Furnace Filters Reviews: Best to Worst

By | July 2, 2023

Furnace Filters Reviews
Replacing a furnace filter is often not on the top of the to-do list.

It can be overlooked until the furnace is not working properly or the air becomes less clean.

People with allergies are often the first to notice when a furnace filter has become dirty and needs to be replaced.

And just as important, a dirty filter can hinder a furnace from working properly.

As an HVAC tech, I have been on many furnace calls only to get there to find out the filter is dirty.
Furnace Filters Reviews Best to Worst 2019
When a filter becomes dirty less-and-less air can circulate inside a furnace and into a home.

A dirty filter raises the temperature inside a furnace Heat Exchanger, which has a High Limit Switch that will shut down a furnace when it becomes too hot.

The good news is this is all easily fixable by simply replacing a filter with a new one.

How are Furnace Filters are Rated?

There are two main ways filters are rated with the MERV rating and MPR rating

  • MERV Rating
  • The MERV rating was created by ASHRAE as a rating system for filters and measuring the size of debris that can pass through a filter at the micron level.

    The rating system is measured by a number between 1-16, with 16 being the best and 1 being the worst.

  • (MPR) Microparticle Performance Rating
  • MPR is a new rating created by the 3M system and has filters that have smaller filtration holes than the MERV rating can rate.

    This does not make MPR-rated filters better than MERV-rated filters but, in some cases, can measure smaller diameter holes than MERV can.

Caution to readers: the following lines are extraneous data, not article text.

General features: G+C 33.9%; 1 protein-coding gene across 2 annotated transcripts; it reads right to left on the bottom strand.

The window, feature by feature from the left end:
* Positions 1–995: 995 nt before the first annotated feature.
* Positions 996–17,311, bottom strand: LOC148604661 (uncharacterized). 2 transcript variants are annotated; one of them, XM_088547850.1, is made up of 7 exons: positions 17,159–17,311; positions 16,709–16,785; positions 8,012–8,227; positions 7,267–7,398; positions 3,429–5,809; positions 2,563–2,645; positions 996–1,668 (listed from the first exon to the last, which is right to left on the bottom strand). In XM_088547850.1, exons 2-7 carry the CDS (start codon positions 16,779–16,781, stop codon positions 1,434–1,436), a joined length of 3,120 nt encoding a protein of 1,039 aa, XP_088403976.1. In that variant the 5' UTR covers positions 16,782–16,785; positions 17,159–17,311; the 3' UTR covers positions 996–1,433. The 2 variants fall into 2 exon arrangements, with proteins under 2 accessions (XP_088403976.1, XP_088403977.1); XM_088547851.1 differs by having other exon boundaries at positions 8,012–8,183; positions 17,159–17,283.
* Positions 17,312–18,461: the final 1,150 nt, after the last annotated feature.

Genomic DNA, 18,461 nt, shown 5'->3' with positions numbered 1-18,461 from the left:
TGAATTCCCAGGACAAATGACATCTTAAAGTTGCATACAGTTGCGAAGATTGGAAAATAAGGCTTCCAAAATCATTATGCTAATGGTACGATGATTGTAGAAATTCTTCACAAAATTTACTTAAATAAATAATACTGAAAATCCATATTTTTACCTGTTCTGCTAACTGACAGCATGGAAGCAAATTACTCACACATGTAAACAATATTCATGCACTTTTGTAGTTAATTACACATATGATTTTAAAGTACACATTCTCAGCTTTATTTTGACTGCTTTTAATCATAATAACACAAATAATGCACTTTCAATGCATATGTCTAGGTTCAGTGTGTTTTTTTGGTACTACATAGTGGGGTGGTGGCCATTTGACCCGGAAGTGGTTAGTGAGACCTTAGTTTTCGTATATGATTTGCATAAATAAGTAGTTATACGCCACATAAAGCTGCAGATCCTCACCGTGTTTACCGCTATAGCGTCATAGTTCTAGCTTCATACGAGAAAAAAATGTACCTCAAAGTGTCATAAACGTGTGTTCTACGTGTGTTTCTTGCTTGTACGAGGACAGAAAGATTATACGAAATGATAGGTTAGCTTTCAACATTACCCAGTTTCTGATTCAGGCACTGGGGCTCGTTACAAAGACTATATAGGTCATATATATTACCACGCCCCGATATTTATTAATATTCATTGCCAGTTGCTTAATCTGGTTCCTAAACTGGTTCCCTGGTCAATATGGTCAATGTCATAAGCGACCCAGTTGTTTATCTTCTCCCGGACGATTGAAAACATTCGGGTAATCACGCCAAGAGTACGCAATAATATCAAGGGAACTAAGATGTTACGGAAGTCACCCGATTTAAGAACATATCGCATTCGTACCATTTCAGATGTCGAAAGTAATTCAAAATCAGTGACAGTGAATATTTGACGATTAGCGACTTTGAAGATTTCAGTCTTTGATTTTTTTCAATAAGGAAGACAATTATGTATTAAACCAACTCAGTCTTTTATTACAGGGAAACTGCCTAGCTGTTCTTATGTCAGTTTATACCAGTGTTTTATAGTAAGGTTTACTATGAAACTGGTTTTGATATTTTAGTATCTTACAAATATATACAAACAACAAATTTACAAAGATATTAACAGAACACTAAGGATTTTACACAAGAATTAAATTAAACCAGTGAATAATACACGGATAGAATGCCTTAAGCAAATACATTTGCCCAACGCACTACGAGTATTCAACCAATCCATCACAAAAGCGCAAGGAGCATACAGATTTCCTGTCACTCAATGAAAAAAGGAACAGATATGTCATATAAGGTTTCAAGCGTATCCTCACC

Here is a comparison between the two numbers.

MPR Rating vs. MERV Rating

MPR RatingMERV Rating

Types of Furnace Filters

HVAC Filters are made with a different manufacturing process that has differently rated filters.

Here are the main types of filter technology and their rating.

  1. Disposable Fiberglass
  2. MERV rating 2-4
    These are often the cheapest filters sold and have a low MERV rating. If you need something cheap to simply get by with, these are for you.

    They don’t clean the air much but simply keep out big debris particles that can clog up the components inside a furnace.

  3. Disposable Pleated
  4. MERV Rating 5-10
    These types of filters are a step up from the disposable fiberglass types.

    They do cost more but do a good basic job cleaning the air in a home. Disposable Pleated filters are the most commonly used home filters. While there are better filters, they do work well in removing most of the toxins from the air.

  5. Disposable Electrostatic
  6. MERV Rating 8-12
    Electrostatic filters clean the air since they become positively charged by static electricity.

    This static charge makes them better at catching small particles that pass through them.

    There are both disposable and washable electrostatic filters, with washable the most popular since they can be continuously reused.

  7. Washable Permanent Electrostatic
  8. MERV Rating 8-12